ALS, also known as Lou Gehrig’s disease and motor neuron disease, is a neurodegenerative condition in which the neurons that control voluntary muscle movement die. The condition affects 2 people in every 100,000 each year, and those individuals have an average survival time of two to four years.
You may have heard of ALS due to it’s association with the internet ‘Ice bucket challenge‘ craze that went viral in 2014-15.
The Ice bucket challenge. Source: Forbes
What is the protein associated with ALS?
In 1993, scientists discovered that mutations in the gene called SOD1 were associated with familial forms of ALS (Click here to read more about this). We now know that mutations in the SOD1 gene are associated with around 20% of familial cases of ALS and 5% of sporadic ALS.
The SOD1 gene produces an enzyme called Cu-Zn superoxide dismutase.
This enzyme is a very powerful antioxidant that protects the body from damage caused by toxic free radical generated in the mitochondria.
SOD1 protein structure. Source: Wikipedia
One important note here regarding ALS: the genetic mutations in the SOD1 gene do not cause ALS by affecting SOD1’s antioxidant properties (Click here to read more about this). Rather, researchers believe that the cell death seen in SOD1-associated forms of ALS is the consequences of some kind of toxic effect caused by the mutant protein.
So what did the Aussie researchers find about SOD1 in Parkinson’s disease?
This week, the Aussie researchers published this research report:
Title: Amyotrophic lateral sclerosis-like superoxide dismutase 1 proteinopathy is associated withneuronal loss in Parkinson’s disease brain.
Authors: Trist BG, Davies KM, Cottam V, Genoud S, Ortega R, Roudeau S, Carmona A, De Silva K, Wasinger V, Lewis SJG, Sachdev P, Smith B, Troakes C, Vance C, Shaw C, Al-Sarraj S, Ball HJ, Halliday GM, Hare DJ, Double KL.
Journal: Acta Neuropathol. 2017 May 19. doi: 10.1007/s00401-017-1726-6.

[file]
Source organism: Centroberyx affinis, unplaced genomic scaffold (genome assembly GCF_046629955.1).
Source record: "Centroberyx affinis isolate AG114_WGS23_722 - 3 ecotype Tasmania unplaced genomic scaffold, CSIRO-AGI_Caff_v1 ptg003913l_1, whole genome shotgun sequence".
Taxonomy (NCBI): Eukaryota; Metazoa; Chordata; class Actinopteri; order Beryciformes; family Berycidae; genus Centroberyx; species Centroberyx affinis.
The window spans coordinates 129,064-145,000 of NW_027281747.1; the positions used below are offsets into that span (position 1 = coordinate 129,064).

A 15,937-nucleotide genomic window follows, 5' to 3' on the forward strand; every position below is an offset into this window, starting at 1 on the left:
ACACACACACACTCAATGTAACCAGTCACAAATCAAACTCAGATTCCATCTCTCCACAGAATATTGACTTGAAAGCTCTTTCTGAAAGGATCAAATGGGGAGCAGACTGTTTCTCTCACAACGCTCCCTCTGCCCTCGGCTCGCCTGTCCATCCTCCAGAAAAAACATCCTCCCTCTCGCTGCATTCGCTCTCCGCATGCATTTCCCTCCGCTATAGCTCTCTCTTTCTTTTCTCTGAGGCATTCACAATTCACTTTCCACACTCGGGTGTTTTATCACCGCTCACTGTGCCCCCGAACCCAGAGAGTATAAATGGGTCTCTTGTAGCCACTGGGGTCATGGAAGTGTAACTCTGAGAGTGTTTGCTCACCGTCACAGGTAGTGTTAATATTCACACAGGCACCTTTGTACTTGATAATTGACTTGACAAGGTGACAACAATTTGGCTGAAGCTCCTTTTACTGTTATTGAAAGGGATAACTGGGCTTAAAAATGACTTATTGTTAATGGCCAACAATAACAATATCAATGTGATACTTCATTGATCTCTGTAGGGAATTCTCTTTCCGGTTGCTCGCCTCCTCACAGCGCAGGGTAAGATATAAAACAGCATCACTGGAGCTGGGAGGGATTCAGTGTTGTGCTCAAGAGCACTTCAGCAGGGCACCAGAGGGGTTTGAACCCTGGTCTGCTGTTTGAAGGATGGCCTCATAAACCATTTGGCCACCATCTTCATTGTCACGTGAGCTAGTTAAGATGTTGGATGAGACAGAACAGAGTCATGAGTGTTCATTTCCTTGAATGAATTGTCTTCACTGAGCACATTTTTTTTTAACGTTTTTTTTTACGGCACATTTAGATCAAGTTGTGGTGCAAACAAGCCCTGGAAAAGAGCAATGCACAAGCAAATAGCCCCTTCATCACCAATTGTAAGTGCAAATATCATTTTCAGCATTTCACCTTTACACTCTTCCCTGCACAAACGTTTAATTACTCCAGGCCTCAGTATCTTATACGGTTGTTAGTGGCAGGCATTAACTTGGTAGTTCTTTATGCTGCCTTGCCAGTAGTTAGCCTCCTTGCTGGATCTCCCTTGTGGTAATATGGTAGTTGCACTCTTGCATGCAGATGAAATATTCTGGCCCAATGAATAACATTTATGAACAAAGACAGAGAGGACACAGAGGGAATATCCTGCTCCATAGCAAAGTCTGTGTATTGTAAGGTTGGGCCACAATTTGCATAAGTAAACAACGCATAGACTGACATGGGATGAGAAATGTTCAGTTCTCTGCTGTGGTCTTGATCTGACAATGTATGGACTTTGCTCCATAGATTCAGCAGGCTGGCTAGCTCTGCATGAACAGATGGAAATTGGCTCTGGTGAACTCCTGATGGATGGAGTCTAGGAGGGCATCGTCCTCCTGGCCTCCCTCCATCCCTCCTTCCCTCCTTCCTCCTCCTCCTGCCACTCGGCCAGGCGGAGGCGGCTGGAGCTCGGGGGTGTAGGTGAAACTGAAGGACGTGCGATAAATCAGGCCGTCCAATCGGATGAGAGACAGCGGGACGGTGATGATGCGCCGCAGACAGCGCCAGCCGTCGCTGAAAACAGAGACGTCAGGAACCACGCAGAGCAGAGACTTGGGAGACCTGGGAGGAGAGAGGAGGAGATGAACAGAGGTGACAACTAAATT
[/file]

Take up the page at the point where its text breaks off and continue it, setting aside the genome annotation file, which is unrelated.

Given that oxidative stress is a major feature of Parkinson’s disease, the Aussie researchers wanted to investigate the role of the anti-oxidant enzyme, SOD1 in this condition. And what they found surprised them.
Heck, it surprised us!
Two areas affected by Parkinson’s disease – the substantia nigra (where the dopamine neurons reside; SNc in the image below) and the locus coeruleus (an area in the brain stem that is involved with physiological responses to stress; LC in the image below) – exhibited little or no SOD1 protein in the control brains.
But in the Parkinsonian brains, there was a great deal of SOD1 protein (see image below).
SO1 staining in PD brain and Control brains. Source: Springer
In the image above, you can see yellowish-brown stained patches in both the PD and control images. This a chemical called neuromelanin and it can be used to identify the dopamine-producing cells in the SNc and LC. The grey staining in the PD images (top) are cells that contain SOD1. Note the lack of SOD1 (grey staining) in the control images (bottom).
Approximately 90% of Lewy bodies in the Parkinson’s affected brains contained SOD1 protein. The investigators did report that the levels of SOD1 protein varied between Lewy bodies. But the clustered (or ‘aggregated’) SOD1 protein was not just present with alpha synuclein, often it was found by itself in the degenerating regions.
The researchers occasional saw SOD1 aggregation in regions of age-matched control brains, and they concluded that a very low level of SOD1 must be inherent to the normal ageing process.
But the density of SOD1 clustering was (on average) 8x higher in the SNc and 4x higher in the LC in the Parkinsonian brain compared to age-matched controls. In addition, the SOD1 clustering was significantly greater in these regions than all of the non-degenerating regions of the same Parkinson’s disease brains.
The investigators concluded that these data suggest an association between SOD1 aggregation and neuronal loss in Parkinson’s disease. Importantly, the presence of SOD1 aggregations “closely reflected the regional pattern of neuronal loss”.